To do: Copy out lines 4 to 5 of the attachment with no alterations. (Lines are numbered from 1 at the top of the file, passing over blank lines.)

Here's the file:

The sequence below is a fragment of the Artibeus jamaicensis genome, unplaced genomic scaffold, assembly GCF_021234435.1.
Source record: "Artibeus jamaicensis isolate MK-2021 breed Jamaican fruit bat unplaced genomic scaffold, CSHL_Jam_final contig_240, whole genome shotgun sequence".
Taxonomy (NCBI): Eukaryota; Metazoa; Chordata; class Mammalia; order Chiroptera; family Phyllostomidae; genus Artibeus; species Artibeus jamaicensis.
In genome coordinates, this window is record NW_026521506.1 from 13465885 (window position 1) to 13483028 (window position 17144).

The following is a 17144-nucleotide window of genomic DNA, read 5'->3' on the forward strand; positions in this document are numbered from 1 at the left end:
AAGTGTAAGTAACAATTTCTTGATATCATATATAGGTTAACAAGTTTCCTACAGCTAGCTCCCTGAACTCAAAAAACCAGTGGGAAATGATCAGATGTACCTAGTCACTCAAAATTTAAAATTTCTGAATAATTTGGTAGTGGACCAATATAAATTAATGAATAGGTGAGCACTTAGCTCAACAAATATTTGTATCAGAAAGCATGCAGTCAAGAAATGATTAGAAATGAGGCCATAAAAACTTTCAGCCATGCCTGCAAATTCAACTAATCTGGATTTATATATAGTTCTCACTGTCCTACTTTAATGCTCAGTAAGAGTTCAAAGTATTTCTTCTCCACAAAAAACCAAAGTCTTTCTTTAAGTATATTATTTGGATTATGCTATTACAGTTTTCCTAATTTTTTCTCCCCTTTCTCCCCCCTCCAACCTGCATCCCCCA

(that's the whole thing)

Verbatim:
In genome coordinates, this window is record NW_026521506.1 from 13465885 (window position 1) to 13483028 (window position 17144).

The following is a 17144-nucleotide window of genomic DNA, read 5'->3' on the forward strand; positions in this document are numbered from 1 at the left end: